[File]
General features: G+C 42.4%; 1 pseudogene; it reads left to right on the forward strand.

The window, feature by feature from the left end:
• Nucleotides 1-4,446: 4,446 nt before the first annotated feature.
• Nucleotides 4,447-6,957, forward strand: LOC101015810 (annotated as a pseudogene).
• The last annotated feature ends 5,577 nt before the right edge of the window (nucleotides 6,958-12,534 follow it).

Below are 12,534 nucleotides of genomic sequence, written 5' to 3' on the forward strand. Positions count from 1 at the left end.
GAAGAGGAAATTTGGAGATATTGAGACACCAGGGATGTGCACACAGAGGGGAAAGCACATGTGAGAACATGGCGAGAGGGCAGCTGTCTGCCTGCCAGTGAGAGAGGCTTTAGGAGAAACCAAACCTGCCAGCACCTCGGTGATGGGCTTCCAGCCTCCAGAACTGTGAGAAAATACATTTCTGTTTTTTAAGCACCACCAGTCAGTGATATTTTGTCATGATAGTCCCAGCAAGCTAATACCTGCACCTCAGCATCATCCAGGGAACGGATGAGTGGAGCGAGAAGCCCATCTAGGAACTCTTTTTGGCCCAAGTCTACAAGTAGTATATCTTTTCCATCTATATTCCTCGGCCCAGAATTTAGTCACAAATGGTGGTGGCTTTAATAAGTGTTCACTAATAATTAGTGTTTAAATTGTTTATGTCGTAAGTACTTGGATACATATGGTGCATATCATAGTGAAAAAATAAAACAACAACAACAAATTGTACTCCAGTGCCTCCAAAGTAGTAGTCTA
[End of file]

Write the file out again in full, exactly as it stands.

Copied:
General features: G+C 42.4%; 1 pseudogene; it reads left to right on the forward strand.

The window, feature by feature from the left end:
• Nucleotides 1-4,446: 4,446 nt before the first annotated feature.
• Nucleotides 4,447-6,957, forward strand: LOC101015810 (annotated as a pseudogene).
• The last annotated feature ends 5,577 nt before the right edge of the window (nucleotides 6,958-12,534 follow it).

Below are 12,534 nucleotides of genomic sequence, written 5' to 3' on the forward strand. Positions count from 1 at the left end.
GAAGAGGAAATTTGGAGATATTGAGACACCAGGGATGTGCACACAGAGGGGAAAGCACATGTGAGAACATGGCGAGAGGGCAGCTGTCTGCCTGCCAGTGAGAGAGGCTTTAGGAGAAACCAAACCTGCCAGCACCTCGGTGATGGGCTTCCAGCCTCCAGAACTGTGAGAAAATACATTTCTGTTTTTTAAGCACCACCAGTCAGTGATATTTTGTCATGATAGTCCCAGCAAGCTAATACCTGCACCTCAGCATCATCCAGGGAACGGATGAGTGGAGCGAGAAGCCCATCTAGGAACTCTTTTTGGCCCAAGTCTACAAGTAGTATATCTTTTCCATCTATATTCCTCGGCCCAGAATTTAGTCACAAATGGTGGTGGCTTTAATAAGTGTTCACTAATAATTAGTGTTTAAATTGTTTATGTCGTAAGTACTTGGATACATATGGTGCATATCATAGTGAAAAAATAAAACAACAACAACAAATTGTACTCCAGTGCCTCCAAAGTAGTAGTCTA